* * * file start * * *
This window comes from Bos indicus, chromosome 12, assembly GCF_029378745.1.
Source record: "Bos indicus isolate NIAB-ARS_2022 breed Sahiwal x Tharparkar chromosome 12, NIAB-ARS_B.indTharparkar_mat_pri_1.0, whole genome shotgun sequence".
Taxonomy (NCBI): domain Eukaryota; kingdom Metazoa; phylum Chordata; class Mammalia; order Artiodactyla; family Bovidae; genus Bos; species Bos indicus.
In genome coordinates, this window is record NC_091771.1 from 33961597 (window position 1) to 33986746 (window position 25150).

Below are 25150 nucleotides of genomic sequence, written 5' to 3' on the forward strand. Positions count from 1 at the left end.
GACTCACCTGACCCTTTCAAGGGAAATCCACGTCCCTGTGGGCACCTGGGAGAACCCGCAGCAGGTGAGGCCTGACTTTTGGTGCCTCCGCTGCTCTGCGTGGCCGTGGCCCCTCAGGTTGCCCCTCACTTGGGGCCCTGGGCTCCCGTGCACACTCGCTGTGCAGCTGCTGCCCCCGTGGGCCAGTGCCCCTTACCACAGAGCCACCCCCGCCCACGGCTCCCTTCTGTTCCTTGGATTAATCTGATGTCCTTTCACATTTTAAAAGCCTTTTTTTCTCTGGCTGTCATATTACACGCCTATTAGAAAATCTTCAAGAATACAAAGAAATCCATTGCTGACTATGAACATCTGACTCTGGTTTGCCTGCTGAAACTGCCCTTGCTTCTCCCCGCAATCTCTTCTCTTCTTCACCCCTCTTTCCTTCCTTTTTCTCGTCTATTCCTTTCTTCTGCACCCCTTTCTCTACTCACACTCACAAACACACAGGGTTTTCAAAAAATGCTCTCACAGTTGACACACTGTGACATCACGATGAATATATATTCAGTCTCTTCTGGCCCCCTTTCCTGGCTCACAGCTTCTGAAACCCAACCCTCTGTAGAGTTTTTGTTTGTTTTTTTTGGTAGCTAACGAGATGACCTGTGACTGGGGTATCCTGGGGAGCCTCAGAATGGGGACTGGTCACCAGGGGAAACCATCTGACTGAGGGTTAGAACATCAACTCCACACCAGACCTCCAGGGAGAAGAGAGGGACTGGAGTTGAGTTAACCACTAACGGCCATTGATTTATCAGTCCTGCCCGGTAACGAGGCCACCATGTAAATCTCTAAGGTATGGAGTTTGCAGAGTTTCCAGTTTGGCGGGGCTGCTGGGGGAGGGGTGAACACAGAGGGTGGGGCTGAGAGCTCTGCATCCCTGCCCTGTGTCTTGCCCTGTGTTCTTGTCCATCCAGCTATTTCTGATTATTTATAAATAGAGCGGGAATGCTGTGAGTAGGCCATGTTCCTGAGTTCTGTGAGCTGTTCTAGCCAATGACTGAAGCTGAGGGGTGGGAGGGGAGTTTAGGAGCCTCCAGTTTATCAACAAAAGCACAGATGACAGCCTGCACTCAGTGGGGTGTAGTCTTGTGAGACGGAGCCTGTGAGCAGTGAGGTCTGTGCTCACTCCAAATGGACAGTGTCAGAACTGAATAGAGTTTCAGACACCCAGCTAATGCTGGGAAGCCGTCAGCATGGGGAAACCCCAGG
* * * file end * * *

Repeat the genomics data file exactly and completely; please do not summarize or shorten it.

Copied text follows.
This window comes from Bos indicus, chromosome 12, assembly GCF_029378745.1.
Source record: "Bos indicus isolate NIAB-ARS_2022 breed Sahiwal x Tharparkar chromosome 12, NIAB-ARS_B.indTharparkar_mat_pri_1.0, whole genome shotgun sequence".
Taxonomy (NCBI): domain Eukaryota; kingdom Metazoa; phylum Chordata; class Mammalia; order Artiodactyla; family Bovidae; genus Bos; species Bos indicus.
In genome coordinates, this window is record NC_091771.1 from 33961597 (window position 1) to 33986746 (window position 25150).

Below are 25150 nucleotides of genomic sequence, written 5' to 3' on the forward strand. Positions count from 1 at the left end.
GACTCACCTGACCCTTTCAAGGGAAATCCACGTCCCTGTGGGCACCTGGGAGAACCCGCAGCAGGTGAGGCCTGACTTTTGGTGCCTCCGCTGCTCTGCGTGGCCGTGGCCCCTCAGGTTGCCCCTCACTTGGGGCCCTGGGCTCCCGTGCACACTCGCTGTGCAGCTGCTGCCCCCGTGGGCCAGTGCCCCTTACCACAGAGCCACCCCCGCCCACGGCTCCCTTCTGTTCCTTGGATTAATCTGATGTCCTTTCACATTTTAAAAGCCTTTTTTTCTCTGGCTGTCATATTACACGCCTATTAGAAAATCTTCAAGAATACAAAGAAATCCATTGCTGACTATGAACATCTGACTCTGGTTTGCCTGCTGAAACTGCCCTTGCTTCTCCCCGCAATCTCTTCTCTTCTTCACCCCTCTTTCCTTCCTTTTTCTCGTCTATTCCTTTCTTCTGCACCCCTTTCTCTACTCACACTCACAAACACACAGGGTTTTCAAAAAATGCTCTCACAGTTGACACACTGTGACATCACGATGAATATATATTCAGTCTCTTCTGGCCCCCTTTCCTGGCTCACAGCTTCTGAAACCCAACCCTCTGTAGAGTTTTTGTTTGTTTTTTTTGGTAGCTAACGAGATGACCTGTGACTGGGGTATCCTGGGGAGCCTCAGAATGGGGACTGGTCACCAGGGGAAACCATCTGACTGAGGGTTAGAACATCAACTCCACACCAGACCTCCAGGGAGAAGAGAGGGACTGGAGTTGAGTTAACCACTAACGGCCATTGATTTATCAGTCCTGCCCGGTAACGAGGCCACCATGTAAATCTCTAAGGTATGGAGTTTGCAGAGTTTCCAGTTTGGCGGGGCTGCTGGGGGAGGGGTGAACACAGAGGGTGGGGCTGAGAGCTCTGCATCCCTGCCCTGTGTCTTGCCCTGTGTTCTTGTCCATCCAGCTATTTCTGATTATTTATAAATAGAGCGGGAATGCTGTGAGTAGGCCATGTTCCTGAGTTCTGTGAGCTGTTCTAGCCAATGACTGAAGCTGAGGGGTGGGAGGGGAGTTTAGGAGCCTCCAGTTTATCAACAAAAGCACAGATGACAGCCTGCACTCAGTGGGGTGTAGTCTTGTGAGACGGAGCCTGTGAGCAGTGAGGTCTGTGCTCACTCCAAATGGACAGTGTCAGAACTGAATAGAGTTTCAGACACCCAGCTAATGCTGGGAAGCCGTCAGCATGGGGAAACCCCAGG